“The Shujaiya incident was to be expected,” says Guillermo Pulido, a defense analyst with Ejércitos [Armies] magazine. He does not believe that Israel is doing badly in Gaza. That neighborhood has been “one of Hamas’s strongholds for many years. Moreover, the layout of the neighborhood is quite problematic for offensive urban warfare and favors defensive [activities],” he adds, mentioning the battle on July 20, 2014, between the same actors. On that day, Israel bombed part of the neighborhood from the air and killed dozens of civilians to save members of the Golani Brigade, who fell victim to a Hamas ambush.

The U.N. resolution seeking a humanitarian ceasefire passed with 153 votes in favor, compared to 10 against and 23 abstentions. In addition to Israel and the United States, two European countries (Austria and the Czech Republic) rejected the resolution, joined by others from Latin America and Oceania and one African country (Liberia).

Known territory for the Islamist militia

Generally, military tactics hold that the attacker must fight with three times as many soldiers as the defending side. The Israeli troops are better equipped and armed and belong to a high-tech army, but the network of streets of the Shujaiya neighborhood, where almost 100,000 people used to live in 6 square kilometers (2.31 square miles), and the Jabaliya refugee camp are well known territory for militants, who have been waiting for the Israeli military for days or weeks for the chance to engage in a deadly ambush like the one on Tuesday. In addition, Israel faces another obstacle in Gaza: the glorification of martyrdom around the activities of Hamas members, and other Palestinian Islamist armed groups, which means that they do not see falling in battle as a loss.

A Palestinian man prepares food for his family outside his tent at a camp for displaced people in Rafah, in the southern Gaza Strip where most civilians have taken refuge, on December 13, 2023
A Palestinian prepares food for his family at a displaced persons camp in Rafah, south of the Gaza Strip. MAHMUD HAMS (AFP)

Despite Israel’s unpopularity because of thousands of civilian casualties, Pulido believes that aviation has played an important role in countering the ability of Hamas and Islamic Jihad to attack Israeli territory with rockets. He observes that, crucially, the army destroyed many launching pads after the intense missile activity that took place in the first hours of the October 7 attack. “My opinion is that most of these rockets have already been destroyed by aerial bombardment,” the expert notes. According to information made public by the army, during the first hours of that day alone, the Islamist militia launched some 3,000 rockets from the Gaza Strip into Israeli territory.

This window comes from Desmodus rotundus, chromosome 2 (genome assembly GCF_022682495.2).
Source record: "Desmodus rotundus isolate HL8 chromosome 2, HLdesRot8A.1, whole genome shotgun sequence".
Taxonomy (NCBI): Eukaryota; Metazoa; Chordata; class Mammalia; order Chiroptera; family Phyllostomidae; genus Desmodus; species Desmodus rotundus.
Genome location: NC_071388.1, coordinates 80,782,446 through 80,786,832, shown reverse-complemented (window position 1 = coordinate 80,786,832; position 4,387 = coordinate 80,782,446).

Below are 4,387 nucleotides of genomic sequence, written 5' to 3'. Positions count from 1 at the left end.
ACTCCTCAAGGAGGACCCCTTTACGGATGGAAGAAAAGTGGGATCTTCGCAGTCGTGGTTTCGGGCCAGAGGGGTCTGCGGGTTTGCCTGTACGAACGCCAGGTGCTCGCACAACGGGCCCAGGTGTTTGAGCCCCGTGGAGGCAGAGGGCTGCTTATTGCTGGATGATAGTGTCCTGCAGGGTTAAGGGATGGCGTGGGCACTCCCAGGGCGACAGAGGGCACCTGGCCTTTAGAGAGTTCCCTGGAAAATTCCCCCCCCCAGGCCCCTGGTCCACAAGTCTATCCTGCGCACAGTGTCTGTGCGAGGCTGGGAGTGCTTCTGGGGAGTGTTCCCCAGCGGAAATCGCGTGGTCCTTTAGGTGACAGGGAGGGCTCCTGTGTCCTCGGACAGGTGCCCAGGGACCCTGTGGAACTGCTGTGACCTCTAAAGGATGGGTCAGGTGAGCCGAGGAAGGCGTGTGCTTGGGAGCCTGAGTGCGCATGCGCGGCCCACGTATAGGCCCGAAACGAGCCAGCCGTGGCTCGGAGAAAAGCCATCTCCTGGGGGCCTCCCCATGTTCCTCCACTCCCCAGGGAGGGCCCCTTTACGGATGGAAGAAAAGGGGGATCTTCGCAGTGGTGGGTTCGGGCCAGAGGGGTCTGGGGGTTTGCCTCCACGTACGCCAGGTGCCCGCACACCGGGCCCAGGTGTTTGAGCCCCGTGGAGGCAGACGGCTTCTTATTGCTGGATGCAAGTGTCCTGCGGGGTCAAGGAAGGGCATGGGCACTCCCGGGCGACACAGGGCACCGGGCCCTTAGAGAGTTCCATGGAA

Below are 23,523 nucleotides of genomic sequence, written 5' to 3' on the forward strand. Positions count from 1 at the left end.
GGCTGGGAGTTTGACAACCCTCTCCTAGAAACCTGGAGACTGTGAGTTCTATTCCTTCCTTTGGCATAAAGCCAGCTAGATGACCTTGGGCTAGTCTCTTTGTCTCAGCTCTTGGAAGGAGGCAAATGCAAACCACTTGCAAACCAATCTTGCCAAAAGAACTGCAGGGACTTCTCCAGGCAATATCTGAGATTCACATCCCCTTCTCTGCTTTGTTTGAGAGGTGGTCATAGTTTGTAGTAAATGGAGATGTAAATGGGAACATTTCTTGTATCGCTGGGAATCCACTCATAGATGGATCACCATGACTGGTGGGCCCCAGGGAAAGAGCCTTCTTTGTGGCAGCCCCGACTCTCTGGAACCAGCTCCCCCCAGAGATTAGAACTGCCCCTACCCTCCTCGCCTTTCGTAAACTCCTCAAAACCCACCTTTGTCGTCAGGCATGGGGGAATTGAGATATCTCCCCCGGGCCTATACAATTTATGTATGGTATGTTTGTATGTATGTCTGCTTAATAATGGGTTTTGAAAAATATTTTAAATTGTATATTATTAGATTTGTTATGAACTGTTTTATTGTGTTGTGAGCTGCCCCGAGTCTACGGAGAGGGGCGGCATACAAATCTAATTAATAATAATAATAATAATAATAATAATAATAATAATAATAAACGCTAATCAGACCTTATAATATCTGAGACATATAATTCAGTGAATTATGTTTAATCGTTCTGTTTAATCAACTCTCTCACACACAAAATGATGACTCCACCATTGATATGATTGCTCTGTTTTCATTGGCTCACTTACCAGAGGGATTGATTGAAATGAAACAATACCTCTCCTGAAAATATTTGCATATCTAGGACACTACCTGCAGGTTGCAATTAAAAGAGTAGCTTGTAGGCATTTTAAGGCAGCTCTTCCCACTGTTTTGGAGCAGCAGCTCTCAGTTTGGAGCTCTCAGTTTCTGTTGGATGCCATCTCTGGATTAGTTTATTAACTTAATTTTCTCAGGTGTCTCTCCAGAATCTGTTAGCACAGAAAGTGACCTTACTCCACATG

Pulido does not believe that the militants have caused serious damage to tanks or other vehicles inside the Gaza Strip, many of which are equipped with the Trophy active protection system, which hinders the impact of the rocket launchers (RPG); the militants usually employ RPG to attack the Israeli soldiers, as shown in most of the videos recorded by Hamas. These recordings show very few fighters, who are almost always carrying out urban guerrilla tactics, the analyst adds. He believes that the ranks of the Islamists, “who rarely operate in platoons anymore,” have suffered serious damage in terms of both their men and their weapons and infrastructure.

As for the number of deaths in proportion to the number of attacks, the military analyst believes that “it is very low in Gaza,” considering the 20,000 attacked targets that Israel reported two days ago. The military analyst explains that “if there are 18,000 dead, there is less than one death per attack, in which more than one bomb or missile may have been used. In other contemporary battles, such as Mosul or Raqa, far more people died per attack. In Mosul, an estimated 10,000 civilians were killed and there were far fewer airstrikes.”

“Things are not going that badly for Israel, although it is not hammering [Hamas] as fast as it was believed [they would],” Pulido says. He has no doubt that, sooner or later, Hamas will lose the ability to stand up to the occupation troops, and then its men will have to “blend in with the population” and “go underground” to commit attacks to try and maintain a certain presence against the enemy. At that stage, Pulido anticipates, Israel will have to work more at the intelligence level, with “arrests, extortion and torture” to obtain information; according to Pulido, the Israelis have ample experience in such tasks. But with very active battle fronts in both the north and the south, that phase does not seem to be coming soon.